“Normally, a corps member doctor wasn’t supposed to take calls but I was on the roster for calls and made to be on call every weekend. Essentially, I worked full-time in the hospital. The full-time, in Nigeria as you know, was more than tough. But I was willing to do the work provided I would get paid,” Chidi explained to FIJ.
As young corps members, responsible for themselves, Chidi and Ugwu explained how the withheld pay affected their personal and professional lives. In Chidi’s case, his mother was severely ill and the financial implication of the hospital bills were heavy. He told FIJ that he thought he could rely on his remuneration to offset the bills.
“At some point during my service, I approached the CMD who then started making excuses. I had to stop working and find alternative means to pay my mother’s hospital bills and I told him. I had to borrow a heavy loan to offset my mother’s hospital bills. I stopped work because of this. After I stopped, the CMD paid me N100,000 as that month’s payment,” Chidi narrated in his interview with FIJ.
As for Ugwu, the withheld pay set his career back by several thousands of naira.
“Yes, the payment delay affected me negatively. Some of the projects I intended doing for my personal and career growth were significantly delayed. Take for instance, getting my licence as a practising physiotherapist,” Ugwu noted.
“Even when I did, I had to make sacrifices. It cost money that would have gone into personal upkeep. Even some of the equipment I used to for treatment, I bought them with my money. I am talking about equipment worth over N800,000.”
THE HOSPITAL IS SERIOUSLY SHORT ON STAFF, ESPECIALLY MEDICAL DOCTORS
In their interviews with FIJ, Chidi and Ugwu shared another concerning revelation: the hospital they worked at was short on staff. Ugwu mentioned that while some departments, like the pharmacy, seemed adequately staffed, major departments like the medical laboratory were lacking qualified personnel.
According to Ugwu, doctors bore the brunt of the workload.
“Last I checked, there were about three doctors in the entire specialist hospital. Chidi worked full time when we were there and they worked tirelessly, even on weekends. This did not exclude the CMD. Sometimes, it appeared like they were always on duty. In fact, I was the only physiotherapist in the entire Offa. So, I was quite engaged,” Ugwu explained to FIJ.
Chidi added that the hospital initially requested corps members because it was already short-staffed to begin with.
“The hospital was short-staffed and the work can be very stressful. I took weekend calls. I worked through the evening. There were very few of us when I was there,” Chidi explained.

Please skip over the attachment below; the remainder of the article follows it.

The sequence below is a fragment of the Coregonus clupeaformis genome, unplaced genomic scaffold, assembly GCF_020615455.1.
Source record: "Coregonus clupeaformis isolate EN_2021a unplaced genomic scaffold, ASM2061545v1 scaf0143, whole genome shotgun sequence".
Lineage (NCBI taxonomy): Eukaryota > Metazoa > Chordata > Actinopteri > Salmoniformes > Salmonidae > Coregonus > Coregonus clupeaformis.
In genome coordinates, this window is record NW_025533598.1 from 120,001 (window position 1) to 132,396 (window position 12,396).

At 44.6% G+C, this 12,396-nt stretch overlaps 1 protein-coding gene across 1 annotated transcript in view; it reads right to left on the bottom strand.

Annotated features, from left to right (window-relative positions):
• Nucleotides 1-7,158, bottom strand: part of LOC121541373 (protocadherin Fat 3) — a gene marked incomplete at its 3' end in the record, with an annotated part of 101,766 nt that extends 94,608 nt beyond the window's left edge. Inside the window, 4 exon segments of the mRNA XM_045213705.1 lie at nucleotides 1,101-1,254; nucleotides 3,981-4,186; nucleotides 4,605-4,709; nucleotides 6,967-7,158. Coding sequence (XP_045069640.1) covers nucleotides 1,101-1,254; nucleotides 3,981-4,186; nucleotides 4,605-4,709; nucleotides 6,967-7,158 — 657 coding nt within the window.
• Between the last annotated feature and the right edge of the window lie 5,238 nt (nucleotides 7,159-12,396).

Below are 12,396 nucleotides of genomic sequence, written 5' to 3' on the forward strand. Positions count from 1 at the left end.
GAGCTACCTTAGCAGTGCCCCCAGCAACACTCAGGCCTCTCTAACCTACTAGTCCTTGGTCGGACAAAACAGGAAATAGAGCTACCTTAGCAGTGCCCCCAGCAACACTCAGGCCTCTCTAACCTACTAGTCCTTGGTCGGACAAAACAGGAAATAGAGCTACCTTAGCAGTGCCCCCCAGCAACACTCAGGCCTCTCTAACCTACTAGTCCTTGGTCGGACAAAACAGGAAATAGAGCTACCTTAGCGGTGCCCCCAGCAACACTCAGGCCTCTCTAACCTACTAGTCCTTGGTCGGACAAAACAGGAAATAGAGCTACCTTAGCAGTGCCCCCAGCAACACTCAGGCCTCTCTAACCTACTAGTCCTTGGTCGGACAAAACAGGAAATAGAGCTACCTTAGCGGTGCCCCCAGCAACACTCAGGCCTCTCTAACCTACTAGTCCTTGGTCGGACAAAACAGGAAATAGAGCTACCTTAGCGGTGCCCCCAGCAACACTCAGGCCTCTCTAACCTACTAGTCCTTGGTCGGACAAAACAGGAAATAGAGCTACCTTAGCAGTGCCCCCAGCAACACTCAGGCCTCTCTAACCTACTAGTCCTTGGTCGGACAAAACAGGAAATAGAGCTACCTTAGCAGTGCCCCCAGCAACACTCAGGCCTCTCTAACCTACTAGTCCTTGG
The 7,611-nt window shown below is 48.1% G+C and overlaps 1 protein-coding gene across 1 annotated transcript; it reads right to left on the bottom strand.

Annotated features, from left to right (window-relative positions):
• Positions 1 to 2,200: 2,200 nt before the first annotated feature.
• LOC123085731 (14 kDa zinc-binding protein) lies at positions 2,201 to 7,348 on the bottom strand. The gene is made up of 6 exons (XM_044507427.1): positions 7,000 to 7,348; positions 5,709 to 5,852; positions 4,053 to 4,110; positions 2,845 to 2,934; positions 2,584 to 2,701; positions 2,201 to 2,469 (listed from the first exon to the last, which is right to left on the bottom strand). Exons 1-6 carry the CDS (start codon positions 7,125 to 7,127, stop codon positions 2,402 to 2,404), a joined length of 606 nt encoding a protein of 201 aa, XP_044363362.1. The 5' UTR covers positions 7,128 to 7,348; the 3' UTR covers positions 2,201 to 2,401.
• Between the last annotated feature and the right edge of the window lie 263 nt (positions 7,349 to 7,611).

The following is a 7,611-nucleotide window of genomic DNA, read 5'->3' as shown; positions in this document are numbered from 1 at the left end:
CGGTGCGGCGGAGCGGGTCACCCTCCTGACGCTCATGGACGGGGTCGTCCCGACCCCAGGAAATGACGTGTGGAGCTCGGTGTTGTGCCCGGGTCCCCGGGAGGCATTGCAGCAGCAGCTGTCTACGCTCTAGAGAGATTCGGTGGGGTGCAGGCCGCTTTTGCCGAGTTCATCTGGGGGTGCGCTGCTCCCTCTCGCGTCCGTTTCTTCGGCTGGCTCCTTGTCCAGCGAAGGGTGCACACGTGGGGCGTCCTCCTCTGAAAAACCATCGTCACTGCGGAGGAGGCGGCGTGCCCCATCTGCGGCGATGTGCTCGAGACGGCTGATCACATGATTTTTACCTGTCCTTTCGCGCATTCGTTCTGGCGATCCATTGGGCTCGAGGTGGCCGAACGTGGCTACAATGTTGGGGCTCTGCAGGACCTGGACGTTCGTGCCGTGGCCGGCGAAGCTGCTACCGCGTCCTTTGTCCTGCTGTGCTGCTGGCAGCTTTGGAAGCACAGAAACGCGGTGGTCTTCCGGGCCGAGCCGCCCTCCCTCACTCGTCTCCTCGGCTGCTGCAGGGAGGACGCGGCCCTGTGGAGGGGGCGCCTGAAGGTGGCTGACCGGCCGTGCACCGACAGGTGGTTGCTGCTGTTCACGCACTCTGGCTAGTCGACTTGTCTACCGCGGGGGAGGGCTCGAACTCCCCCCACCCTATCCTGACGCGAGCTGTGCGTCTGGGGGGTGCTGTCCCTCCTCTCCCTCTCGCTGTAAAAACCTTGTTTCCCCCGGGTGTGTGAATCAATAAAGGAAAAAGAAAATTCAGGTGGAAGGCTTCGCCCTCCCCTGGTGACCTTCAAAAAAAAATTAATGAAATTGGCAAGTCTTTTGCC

The World Health Organisation (WHO)’s Global Health Observatory recorded that there were only about four doctors per every 10,000 people in Nigeria. Similarly, the country was estimated to have just about one nurse per 1,660 people. These figures are below the WHO recommendation of 25 doctors and nurses per 10,000 patients.
SOMETIMES THEY IGNORE YOU, SOMETIMES THEY BEG, BUT THE PROMISES NEVER END
The ex-corps members also told FIJ that their efforts at negotiation and recovery since 2021 only paid off in promises, vows and more promises.
“They keep making promises. On some occasions, the local government chairman would ignore our texts. In other instances, they would beg and beg and make promises. They’ve been telling us to wait since 2021, how much further do we have to wait for?” Chidi quizzed.
Ugwu, during the first of his two-part interview with FIJ in August, pleaded for more time for the LGA chairman. According to him, the chairman had promised to pay unfailingly in the first week of September.
When FIJ contacted him on September 8, he explained how he only got more promises instead of payment.
“The local government wants us to be understanding. I have represented my colleagues well by mediating with the local government chairman. The CMD has tried his best. I have written letters, sent texts, made calls but we have only been getting promises. I know even Anozie must have been sending texts and making calls. I can understand their frustration,” Ugwu explained.
CMD AND LGA CHAIRPERSON’S REACTIONS
On August 7, when FIJ called and sent a text to Olabisi Abdulsalam, the CMD of the general hospital in Offa, he did not respond.
On September 12, FIJ made another attempt to reach the doctor. However, he expressed a strong disinterest in speaking on the subject.
“Please, I don’t want to hear anything about it. If he needs anything and if you need anything, they should go to the local government. The way he (one of the corps members) went about it, he has proven to be someone I cannot relate with. There was nothing hidden and I don’t want to be disturbed again, they should go to the local government,” he told FIJ.
On September 12, FIJ was also able to reach Thomas Olajere Oladotun, the Offa LGA chairman. In his response to FIJ, he claimed that he was not indebted to the corps members.
Oladotun explained that the local government did not request for the corps members. Instead, the community and the hospital had made the request for the corps members. Oladotun also told FIJ that he was only in the picture to help the corps members.
“If up till now I am not able to pay, it’s just because the local government does not have the money. I am only trying to help them. God knows I have them in mind. I have my own kids and I don’t want someone else’s to suffer,” Oladotun said.
“But note that I am not indebted. Firstly, it is a state hospital, I am a Transition Implementation Committee (TIC) chairman. I met a N50 million debt when I assumed office. The local government simply does not have money in its purse too.
“Also, it was the community and the hospital that requested for corps members not the local government. I am still promising to pay, like I did. I have not got the means, but I am not indebted. I only decided to offer assistance, they did not serve at the local government office.”
The chairman’s message to FIJ was consistent with his response to Chidi on September 11, when he reached out for the pay.